Simanaitis Says

On cars, old, new and future; science & technology; vintage airplanes, computer flight simulation of them; Sherlockiana; our English language; travel; and other stuff


I WAS ADMIRING a southern California sunset—and stopped counting when I reached 35 giant container ships in view. A recent White House statement, November 10, 2021, said that fully 40 percent of containerized imports enter the U.S. through the ports of Los Angeles and Long Beach.

Port congestion has been a significant challenge, only partially met by a shift toward 24/7 operation and optimized turnaround of the containers once emptied. Yet, it turns out the 35 container ships I counted were only part of the shipping fleet queued up waiting for dock space. 

Image from CBS8 San Diego.

CBS8 San Diego, November 15, 2021, reported, “The backup of cargo ships heading toward Long Beach and Los Angeles is so bad, you can now see vessels waiting off the coast of San Diego…. While some are going to San Diego, the majority are headed towards Long Beach and Los Angeles where, as of Sunday night, nearly 90 were waiting to get in.”

This got me thinking about the sailors’ plight of traveling 5700 miles across the Pacific, only to get caught in a traffic jam several miles from port. And also, just how long does a container ship take to get from, say, Shanghai to Los Angeles: days?, weeks?, months?

Wouldn’t you know, one of my daily news sources, The New York Times DealBook Newsletter, December 1, 2021, has an answer. 

DealBook says “Shipping times, which had been falling since March, shot up in early July, as Delta was causing a surge in cases, according to a shipping index that the logistics company Flexport Research is releasing for the first time today.”

“As of last week,” DealBook continues, “it took an average of 105 days to ship goods to the U.S. from China, up from 84 in early July and 50 prepandemic. ‘Every time you interrupt the flow,’ said Phil Levy, Flexport’s chief economist, ‘you add to the backup.’ ”

The average time ocean cargo takes from the exporters’ gate to the destination port: trans-Pacific eastbound. Source: Flexport Research from The New York Times.

Container Ship Details. According to, “Most containerships are designed to travel at speeds around 24 knots [27.6 mph].”

Above, the Maersk McKinney Møller. Image by Maersk from Wikipedia. Below, a view into the holds of a container ship. The vertical structures stabilize containers. Image from Wikipedia.

Some Figuring. The distance from Shanghai to Los Angeles is around 5700 nautical miles, about 8.6 days at theoretical pedal-to-the-metal (or whatever one calls that ratcheted gizmo with the bells on the ship’s bridge). Internet sources differ on actual transit time between Shanghai and Los Angeles (15 days?, between 20 and 30 days?, 30-40 days?). 

I’ll go with the current 105 days described by Flexport Research. For one thing, container ships don’t change speed (or direction, for that matter) with any alacrity. Also, there’s trans-Pacific weather to contend with. And the traffic jam at the port.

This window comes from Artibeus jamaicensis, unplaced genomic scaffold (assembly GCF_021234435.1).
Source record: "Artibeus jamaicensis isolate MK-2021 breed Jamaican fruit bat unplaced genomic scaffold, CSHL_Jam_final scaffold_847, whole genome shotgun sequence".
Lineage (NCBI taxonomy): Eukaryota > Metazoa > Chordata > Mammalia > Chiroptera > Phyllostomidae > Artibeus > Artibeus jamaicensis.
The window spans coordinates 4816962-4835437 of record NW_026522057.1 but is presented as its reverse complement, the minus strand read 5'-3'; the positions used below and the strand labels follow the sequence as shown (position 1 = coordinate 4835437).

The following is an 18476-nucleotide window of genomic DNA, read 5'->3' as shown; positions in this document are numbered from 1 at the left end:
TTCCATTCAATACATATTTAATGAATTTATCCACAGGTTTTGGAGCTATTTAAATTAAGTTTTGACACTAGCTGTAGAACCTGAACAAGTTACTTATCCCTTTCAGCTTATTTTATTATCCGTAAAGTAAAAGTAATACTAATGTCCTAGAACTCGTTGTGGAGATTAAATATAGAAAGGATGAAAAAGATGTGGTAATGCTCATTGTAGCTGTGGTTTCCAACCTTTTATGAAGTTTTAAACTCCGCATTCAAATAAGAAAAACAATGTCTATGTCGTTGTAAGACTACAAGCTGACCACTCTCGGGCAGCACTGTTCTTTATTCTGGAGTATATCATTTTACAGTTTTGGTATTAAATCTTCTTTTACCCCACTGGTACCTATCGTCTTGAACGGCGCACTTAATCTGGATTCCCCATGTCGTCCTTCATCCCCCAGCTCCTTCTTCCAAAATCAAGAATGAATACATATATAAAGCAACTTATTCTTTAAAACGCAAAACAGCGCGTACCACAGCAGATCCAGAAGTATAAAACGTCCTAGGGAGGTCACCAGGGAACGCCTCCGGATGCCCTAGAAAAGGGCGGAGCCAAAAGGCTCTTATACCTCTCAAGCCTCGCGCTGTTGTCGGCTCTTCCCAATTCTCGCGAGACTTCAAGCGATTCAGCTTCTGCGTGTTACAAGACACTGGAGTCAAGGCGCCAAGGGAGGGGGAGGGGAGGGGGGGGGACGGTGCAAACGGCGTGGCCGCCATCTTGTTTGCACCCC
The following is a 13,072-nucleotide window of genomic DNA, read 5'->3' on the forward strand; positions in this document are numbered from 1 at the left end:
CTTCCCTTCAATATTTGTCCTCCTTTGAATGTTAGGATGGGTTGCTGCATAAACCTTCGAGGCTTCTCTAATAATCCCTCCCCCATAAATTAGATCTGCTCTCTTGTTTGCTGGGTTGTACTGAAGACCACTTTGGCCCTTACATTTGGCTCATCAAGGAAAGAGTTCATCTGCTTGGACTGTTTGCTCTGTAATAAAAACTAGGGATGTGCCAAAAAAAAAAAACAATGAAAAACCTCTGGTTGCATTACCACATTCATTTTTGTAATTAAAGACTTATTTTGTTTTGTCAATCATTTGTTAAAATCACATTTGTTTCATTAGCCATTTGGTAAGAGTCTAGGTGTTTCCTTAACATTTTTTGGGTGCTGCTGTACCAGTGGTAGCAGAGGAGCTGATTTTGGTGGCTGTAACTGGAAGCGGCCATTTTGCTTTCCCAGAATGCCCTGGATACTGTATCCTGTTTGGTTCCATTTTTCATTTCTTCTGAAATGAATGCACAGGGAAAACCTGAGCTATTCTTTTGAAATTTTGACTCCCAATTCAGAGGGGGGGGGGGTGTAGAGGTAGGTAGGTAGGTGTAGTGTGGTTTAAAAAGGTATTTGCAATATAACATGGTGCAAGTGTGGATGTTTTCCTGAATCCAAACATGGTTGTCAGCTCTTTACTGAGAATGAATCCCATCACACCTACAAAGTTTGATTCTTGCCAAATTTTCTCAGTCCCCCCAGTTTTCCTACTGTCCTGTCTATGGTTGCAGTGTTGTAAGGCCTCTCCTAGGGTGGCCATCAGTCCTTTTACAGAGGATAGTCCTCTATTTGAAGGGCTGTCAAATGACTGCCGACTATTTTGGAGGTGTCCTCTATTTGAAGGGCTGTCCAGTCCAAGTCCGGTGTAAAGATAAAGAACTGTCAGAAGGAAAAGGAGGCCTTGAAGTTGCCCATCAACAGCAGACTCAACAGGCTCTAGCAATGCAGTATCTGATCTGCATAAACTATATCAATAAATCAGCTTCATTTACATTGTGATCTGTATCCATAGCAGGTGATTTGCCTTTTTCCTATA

My favorite container ship image. 

A Patient Crew? I imagine the container ship sailor must be a patient sort of fellow, waiting there off the coast when he’d rather be whooping it up in some San Pedro speakeasy. Or, given that my knowledge comes from Dashiell Hammett, do I have that all wrong? ds

© Dennis Simanaitis,, 2021 


  1. Jack Albrecht
    December 3, 2021

    I just read a very detailed and somewhat depressing article from October about the shipping problem in the US and how demurrage and delays are only the start of the problem. Here is a link for anyone interested:

    View at

    • simanaitissays
      December 3, 2021

      An interesting piece, though it twitched my agenda-detector here and there.

      • Jack Albrecht
        December 3, 2021

        As one of my mentors told me decades ago, “Everyone has an agenda.” I found the details of how things work from a trucker’s point of view very interesting. I work at the edge of large supply chains, and I know what a challenge they are, but have had no direct input from a trucker’s point of view before.

        The US has spent 40 years concentrating on “just in time” manufacturing. That is a very fragile system when the actual manufacturing now comes from so far away and has multiple bottlenecks.

        My takeaway was some confirmation that the current supply chain problems (not just in the US, but worse there than in Europe) are not going to have quick and easy fixes, and certainly, there is no “silver bullet” solution.

  2. Nate
    December 3, 2021

    It;s called the engine room telegraph . Do they still use them ? .

    -NateLIVE in the world as it is, WORK to make the world as it should be

    • simanaitissays
      December 3, 2021

      Hello, Nate,
      Thanks for this. I have no idea of modern ship controls, but I certainly remember this gadget.

  3. Michael Rubin
    December 3, 2021

    A guess here that all the “speakeasies” are long gone from San Pedro, or as it once was called, just “Pedro.” My wife, Linda, who’s father supervised hull construction on Liberty Ships during WW2 tells a story about her uncle, sort of a ner’ do well. The uncle’s wife called around 2am saying uncle Ray had been arrested after a fight at “Shanghai Red’s” the prototypical shorside dive. We went to Pedro a couple of decades ago and found no trace of “Red’s.” Were I an entrepreneurial type I’d copyright that name and put one in every gentrifying port area.

    • simanaitissays
      December 3, 2021

      Ha. Actually, I made up the speakeasy reference from whole cloth. Apologies to ‘Pedro folks.

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